Pining for Pigneto – a guide to the quarter’s coolest haunts
Once a popular and neglected neighborhood, home to racketeering, feared by the “Roma bene”, and yet beloved by the famous Italian writer and director Pierpaolo Pasolini, “Il Pigneto” has become the gentrified jewel in the crown of the alternative Roman scene after an intense process of urban regeneration.
A Little History of Rome’s Pigneto neighborhood:
When you were young did mamma ever tell you not to cross the tracks? Well, she would be correct, except when it comes to Rome. While the fanfare of Piazza di Spagna and the Pantheon may initially hold true, something a little more unique brims on the other side of the tracks: Rome’s coolest patch of splendour, Pigneto.
The neighborhood’s name literally translates as “the pinewood”, pointing to the rows of tall pines that would once surround Villa Serventi, a historical villa in the area. Il Pigneto’s triangle-shaped perimeter coincides with Via Prenestina, Via Casilina, and Via dell’Acqua Bullicante. The neighborhood is also subdivided in three sections, of which the squares, streets, and alleys are dedicated to Italian cities, famous commanders, or geographers.
Until the 1870s this area was only occupied by some private villas and farmland. But at the end of the 1800s, today’s area of Pigneto saw the birth of a series of small spontaneous and unorganized settlements, and the subsequent development of different industrial complexes in the 1900s. Il Pigneto, did, in fact, become home to a diverse population of industrial workers.
Between the 1920s and 1940s, the area saw the construction of numerous buildings, all in different styles. In fact, Pigneto is characterized by an interesting architectural inhomogeneity, ranging from liberty, baroque, and eclectic. In those same years, some privates built Pigneto’s typical low and colorful houses that you will see scattered around the neighborhood, which do not look like anything else you’ll see around the city.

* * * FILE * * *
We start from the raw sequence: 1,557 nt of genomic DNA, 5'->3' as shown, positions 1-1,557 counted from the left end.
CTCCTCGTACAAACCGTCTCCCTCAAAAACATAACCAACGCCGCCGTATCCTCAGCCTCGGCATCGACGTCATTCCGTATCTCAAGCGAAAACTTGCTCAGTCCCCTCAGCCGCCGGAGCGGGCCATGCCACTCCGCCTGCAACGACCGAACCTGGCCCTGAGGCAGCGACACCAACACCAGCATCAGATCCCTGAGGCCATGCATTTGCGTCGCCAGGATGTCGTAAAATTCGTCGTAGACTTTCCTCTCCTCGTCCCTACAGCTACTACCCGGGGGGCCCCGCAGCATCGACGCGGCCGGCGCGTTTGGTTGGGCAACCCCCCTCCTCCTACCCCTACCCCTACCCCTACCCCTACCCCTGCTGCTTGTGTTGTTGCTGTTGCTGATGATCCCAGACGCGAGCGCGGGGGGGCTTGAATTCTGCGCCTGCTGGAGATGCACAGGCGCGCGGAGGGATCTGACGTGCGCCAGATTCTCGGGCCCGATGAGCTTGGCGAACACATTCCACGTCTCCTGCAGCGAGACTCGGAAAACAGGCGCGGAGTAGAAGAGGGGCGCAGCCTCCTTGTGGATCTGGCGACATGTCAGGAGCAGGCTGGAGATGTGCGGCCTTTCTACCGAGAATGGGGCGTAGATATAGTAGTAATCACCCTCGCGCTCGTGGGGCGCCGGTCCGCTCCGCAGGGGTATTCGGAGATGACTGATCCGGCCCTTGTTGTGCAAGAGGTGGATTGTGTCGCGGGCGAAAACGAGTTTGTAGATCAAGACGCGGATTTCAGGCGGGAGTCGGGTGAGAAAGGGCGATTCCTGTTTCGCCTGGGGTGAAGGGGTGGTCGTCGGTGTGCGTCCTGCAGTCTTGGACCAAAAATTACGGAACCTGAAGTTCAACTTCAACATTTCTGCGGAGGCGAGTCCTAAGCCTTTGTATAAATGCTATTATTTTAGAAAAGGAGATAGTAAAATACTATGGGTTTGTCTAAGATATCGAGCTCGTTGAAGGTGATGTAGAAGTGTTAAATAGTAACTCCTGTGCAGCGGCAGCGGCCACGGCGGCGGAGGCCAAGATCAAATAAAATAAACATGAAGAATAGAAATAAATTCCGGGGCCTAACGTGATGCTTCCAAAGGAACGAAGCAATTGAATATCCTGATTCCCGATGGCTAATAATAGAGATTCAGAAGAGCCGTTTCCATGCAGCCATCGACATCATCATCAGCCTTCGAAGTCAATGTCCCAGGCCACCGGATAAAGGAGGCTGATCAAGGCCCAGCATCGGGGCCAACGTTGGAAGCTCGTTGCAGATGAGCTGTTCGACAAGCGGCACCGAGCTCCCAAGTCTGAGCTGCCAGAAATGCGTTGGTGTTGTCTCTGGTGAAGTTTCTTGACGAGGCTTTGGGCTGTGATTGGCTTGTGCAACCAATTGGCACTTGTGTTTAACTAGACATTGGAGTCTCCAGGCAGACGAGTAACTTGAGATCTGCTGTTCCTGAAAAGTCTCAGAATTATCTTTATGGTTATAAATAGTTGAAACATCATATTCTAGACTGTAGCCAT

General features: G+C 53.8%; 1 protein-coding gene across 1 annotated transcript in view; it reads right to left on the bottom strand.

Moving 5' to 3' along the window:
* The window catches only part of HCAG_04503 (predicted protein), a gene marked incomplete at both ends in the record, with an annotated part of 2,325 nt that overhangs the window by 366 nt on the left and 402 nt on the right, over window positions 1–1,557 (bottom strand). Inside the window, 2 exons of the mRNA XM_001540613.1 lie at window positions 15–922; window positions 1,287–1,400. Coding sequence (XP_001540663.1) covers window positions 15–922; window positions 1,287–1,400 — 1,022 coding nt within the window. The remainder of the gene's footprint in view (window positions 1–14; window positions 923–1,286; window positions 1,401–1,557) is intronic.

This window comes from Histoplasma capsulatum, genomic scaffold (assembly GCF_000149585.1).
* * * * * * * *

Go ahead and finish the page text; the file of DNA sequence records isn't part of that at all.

Some say that to walk around Pigneto doesn’t feel like walking around Rome. The architectural diversity, the alternative shops, vintage stores, diverse bars and restaurants give a new, different feel to the city as a whole. And the population of this neighborhood is incredibly diverse, too–from Pigneto’s historical inhabitants, to young University students and immigrants.
There are numerous “atypical”, and alternative things to find out in Pigneto. You can read a book from the Anarchic Library’s L’Idea’s collection in Via Braccio da Montone 71/A. Or you can take a walk in Pigneto’s alleys, and admire the incredible street art that color the area. You can walk under the aqueducts, or you can engage in some fun industrial archeology, by visiting the social center ExSnia and its artificial lake. Or better yet, why don’t you take part in a latte art experience and Italian coffee tasting in some of the best bars in the neighborhood?
After you’re done with you walking around, check out our top picks on some places where to eat, grab a drink, and have a nice night out.